February 2016

Volvo allies with Ericsson to develop streaming services for autonomous vehicles

I personally have been keen on following the recent cutting-edge trends and news regarding the cooperation of high-tech giant firms with auto manufacturers in developing the vehicles of our future. At CES in Las Vegas last month, Volvo announced the development of high-bandwidth streaming technology with their partner, Ericsson, to further improve their upcoming autonomous vehicles.

Their aim is to guarantee the relaxation and well-being of the driver and passengers of a self-driven Volvo, with the Swedish automaker predicting a major increase in mobile Internet demand once the driverless cars become part of our daily routines. Volvo and Ericsson are working together in order to provide a high-quality, interruption-free experience in their vehicles whilst on the move. Ericsson will share their expertise in network and cloud technology in order for Volvo to offer media content that can be tailored to the duration of the trip, and buffered to offer a high-quality and continuous viewing experience.

Furthermore, the new service will be able to learn the most common routes and travel times in order to offer one-click navigation and a tailored media experience to their autonomous daily commute. Studies show that almost 70 percent of all mobile data traffic will be from video in the coming years. In fact, this requires an innovative connectivity, cloud and analytics solution that is not only capable of serving multiple moving vehicles across a highway, but also has the capacity to provide the high-quality, continuous video service that today's customer is familiar with.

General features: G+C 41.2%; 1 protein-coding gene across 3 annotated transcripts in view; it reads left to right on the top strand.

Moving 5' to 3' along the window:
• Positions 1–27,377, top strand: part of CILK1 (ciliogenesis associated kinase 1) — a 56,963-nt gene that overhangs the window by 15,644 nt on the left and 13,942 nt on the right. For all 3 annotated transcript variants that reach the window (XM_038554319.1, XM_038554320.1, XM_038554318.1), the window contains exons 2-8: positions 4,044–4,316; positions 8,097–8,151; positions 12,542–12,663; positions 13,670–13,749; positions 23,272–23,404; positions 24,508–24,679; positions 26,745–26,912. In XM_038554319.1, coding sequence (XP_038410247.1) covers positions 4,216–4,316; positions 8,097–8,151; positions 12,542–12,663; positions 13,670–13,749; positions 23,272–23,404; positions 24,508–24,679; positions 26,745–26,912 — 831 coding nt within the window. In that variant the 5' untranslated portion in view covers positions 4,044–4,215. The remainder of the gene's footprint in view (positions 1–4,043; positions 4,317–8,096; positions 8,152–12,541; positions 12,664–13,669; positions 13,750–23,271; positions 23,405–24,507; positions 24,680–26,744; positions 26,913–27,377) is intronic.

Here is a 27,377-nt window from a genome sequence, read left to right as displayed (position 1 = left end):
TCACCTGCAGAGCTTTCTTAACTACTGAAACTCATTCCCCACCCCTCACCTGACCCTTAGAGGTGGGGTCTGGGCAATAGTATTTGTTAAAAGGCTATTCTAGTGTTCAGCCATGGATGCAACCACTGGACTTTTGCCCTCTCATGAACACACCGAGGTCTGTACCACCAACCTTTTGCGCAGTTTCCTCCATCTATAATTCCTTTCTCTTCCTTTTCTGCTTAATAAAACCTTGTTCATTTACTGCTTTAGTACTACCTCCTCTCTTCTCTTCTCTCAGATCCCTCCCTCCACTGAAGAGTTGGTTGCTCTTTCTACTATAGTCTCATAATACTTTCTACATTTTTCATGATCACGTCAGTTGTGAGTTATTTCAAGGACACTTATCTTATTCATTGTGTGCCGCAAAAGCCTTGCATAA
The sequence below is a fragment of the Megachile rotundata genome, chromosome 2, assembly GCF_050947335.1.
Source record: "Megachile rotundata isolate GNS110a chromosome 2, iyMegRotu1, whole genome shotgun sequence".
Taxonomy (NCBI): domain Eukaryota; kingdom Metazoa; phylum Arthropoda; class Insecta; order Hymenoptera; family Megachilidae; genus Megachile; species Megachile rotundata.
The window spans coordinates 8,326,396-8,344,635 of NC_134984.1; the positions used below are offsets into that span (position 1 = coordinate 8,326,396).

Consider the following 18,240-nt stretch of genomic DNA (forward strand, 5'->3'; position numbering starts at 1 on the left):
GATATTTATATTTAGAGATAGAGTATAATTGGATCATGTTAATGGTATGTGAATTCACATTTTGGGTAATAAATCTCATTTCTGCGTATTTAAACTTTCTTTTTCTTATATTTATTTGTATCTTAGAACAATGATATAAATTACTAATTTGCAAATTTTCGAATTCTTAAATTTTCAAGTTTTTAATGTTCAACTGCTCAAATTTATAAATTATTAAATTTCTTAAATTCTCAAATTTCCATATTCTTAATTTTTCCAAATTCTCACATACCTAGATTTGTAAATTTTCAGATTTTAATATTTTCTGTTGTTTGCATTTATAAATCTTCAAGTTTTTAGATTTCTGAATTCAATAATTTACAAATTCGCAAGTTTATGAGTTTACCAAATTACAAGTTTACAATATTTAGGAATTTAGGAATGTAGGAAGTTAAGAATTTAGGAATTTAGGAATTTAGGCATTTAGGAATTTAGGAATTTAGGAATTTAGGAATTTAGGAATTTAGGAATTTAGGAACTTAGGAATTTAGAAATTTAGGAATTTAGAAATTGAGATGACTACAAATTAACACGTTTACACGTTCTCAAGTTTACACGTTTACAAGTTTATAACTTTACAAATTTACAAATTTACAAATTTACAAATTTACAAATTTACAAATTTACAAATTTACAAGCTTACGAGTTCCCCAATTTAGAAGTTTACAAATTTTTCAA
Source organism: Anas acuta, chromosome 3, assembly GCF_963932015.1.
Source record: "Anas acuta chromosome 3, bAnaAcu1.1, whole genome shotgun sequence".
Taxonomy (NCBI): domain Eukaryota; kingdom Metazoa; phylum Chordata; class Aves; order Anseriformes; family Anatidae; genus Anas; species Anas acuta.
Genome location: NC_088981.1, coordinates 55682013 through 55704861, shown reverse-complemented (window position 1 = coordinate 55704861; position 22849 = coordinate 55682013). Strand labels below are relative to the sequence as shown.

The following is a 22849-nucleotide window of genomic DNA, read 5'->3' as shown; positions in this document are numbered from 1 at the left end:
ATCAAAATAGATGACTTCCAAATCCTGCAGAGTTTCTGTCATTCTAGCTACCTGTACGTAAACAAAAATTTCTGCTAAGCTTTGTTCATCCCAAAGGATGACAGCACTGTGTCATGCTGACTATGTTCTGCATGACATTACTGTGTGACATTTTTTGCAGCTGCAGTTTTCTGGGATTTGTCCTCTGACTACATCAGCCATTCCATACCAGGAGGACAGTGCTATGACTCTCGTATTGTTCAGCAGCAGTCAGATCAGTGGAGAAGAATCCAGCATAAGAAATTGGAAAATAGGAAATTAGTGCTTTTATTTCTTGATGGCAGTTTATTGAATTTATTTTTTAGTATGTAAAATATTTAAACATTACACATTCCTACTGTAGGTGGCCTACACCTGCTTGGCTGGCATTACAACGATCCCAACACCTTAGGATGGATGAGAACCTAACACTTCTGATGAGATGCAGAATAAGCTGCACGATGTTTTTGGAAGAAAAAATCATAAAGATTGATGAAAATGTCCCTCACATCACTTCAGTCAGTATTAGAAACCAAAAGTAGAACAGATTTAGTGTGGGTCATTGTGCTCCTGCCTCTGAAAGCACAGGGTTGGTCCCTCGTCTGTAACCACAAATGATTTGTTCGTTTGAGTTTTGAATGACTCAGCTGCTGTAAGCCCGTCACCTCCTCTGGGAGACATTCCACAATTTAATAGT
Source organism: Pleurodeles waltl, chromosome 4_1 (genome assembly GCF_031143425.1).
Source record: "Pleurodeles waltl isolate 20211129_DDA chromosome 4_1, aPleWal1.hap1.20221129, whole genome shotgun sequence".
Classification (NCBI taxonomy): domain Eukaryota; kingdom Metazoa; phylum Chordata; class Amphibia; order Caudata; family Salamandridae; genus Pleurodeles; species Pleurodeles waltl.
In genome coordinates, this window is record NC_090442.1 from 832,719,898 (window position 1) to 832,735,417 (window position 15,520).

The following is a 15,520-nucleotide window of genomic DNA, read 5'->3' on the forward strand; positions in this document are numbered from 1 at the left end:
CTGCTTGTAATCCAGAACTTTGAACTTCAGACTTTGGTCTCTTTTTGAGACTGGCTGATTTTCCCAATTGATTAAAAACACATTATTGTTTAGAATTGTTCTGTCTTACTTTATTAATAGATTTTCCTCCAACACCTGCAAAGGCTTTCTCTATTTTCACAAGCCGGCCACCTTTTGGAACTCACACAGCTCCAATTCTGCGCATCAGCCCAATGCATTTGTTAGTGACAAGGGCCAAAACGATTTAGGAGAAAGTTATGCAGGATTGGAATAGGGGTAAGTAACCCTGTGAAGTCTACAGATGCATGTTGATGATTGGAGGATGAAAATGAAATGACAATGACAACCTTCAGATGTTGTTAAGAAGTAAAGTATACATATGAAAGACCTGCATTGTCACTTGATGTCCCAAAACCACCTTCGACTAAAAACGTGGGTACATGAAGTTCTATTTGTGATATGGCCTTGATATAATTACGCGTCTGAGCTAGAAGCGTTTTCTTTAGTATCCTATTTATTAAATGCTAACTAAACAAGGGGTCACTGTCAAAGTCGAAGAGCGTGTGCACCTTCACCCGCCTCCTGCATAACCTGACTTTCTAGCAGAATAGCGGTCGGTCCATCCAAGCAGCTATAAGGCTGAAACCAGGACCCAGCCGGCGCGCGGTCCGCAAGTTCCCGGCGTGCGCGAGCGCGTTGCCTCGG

I'm trying to imagine for instance, a highway full of autonomous cars with passengers sitting in the back seat watching their favorite TV shows in high definition. This new way of traveling will require new technology, and a much broader bandwidth to ensure a flat and pleasant experience on board the autonomous vehicle.

On the other hand, according to the 10,000 consumers that provided their insight into "Volvo's Future of Driving" survey, it seems that people will still want their autonomous vehicles to come with steering wheels rather than having to fiddle with some sort of joystick or control device.

So what's in our February issue?
We begin with the Detroit Auto Show in North America. Many exciting launches took place there - check them out.

Our cover story has been dedicated to the Italian-German supercar with the rear-wheel drive technology, the Lamborghini Huracan LP580-2. Honestly, I can admit it was more fun to drive it versus its LP610-4 brother.

In our Global Drives section, David flew to Portugal to lay his hands on the new adjacent supercar from McLaren: the 570S. In Dubai, Ershad drove both the all new Audi Q7 and the Hyundai Sonata Turbo. I personally laid my hands on the new turbocharged Ferrari 488 GTB  - a transition from naturally aspirated engines like the 458 Italia. I drove the Mercedes GLE400 in Beirut. Khaled drove the Isuzu MU-X in Thailand and in Jeddah the Land Rover Discovery Sport.

During one of our visits to Sweden, and more specifically Gotenburg, we had the chance to cover the Volvo Museum. Great history lies behind the Swedish automaker. Don't forget to visit our social media platforms and our website for the latest hot topics (www.arabwheels.net).

For those of you who celebrate Valentine's Day, keep in mind that too much love might (car) exhaust you, hehe!

- Issam Eid, Editor-in-Chief

Cover Story: Lamborghini Huracan LP 580-2



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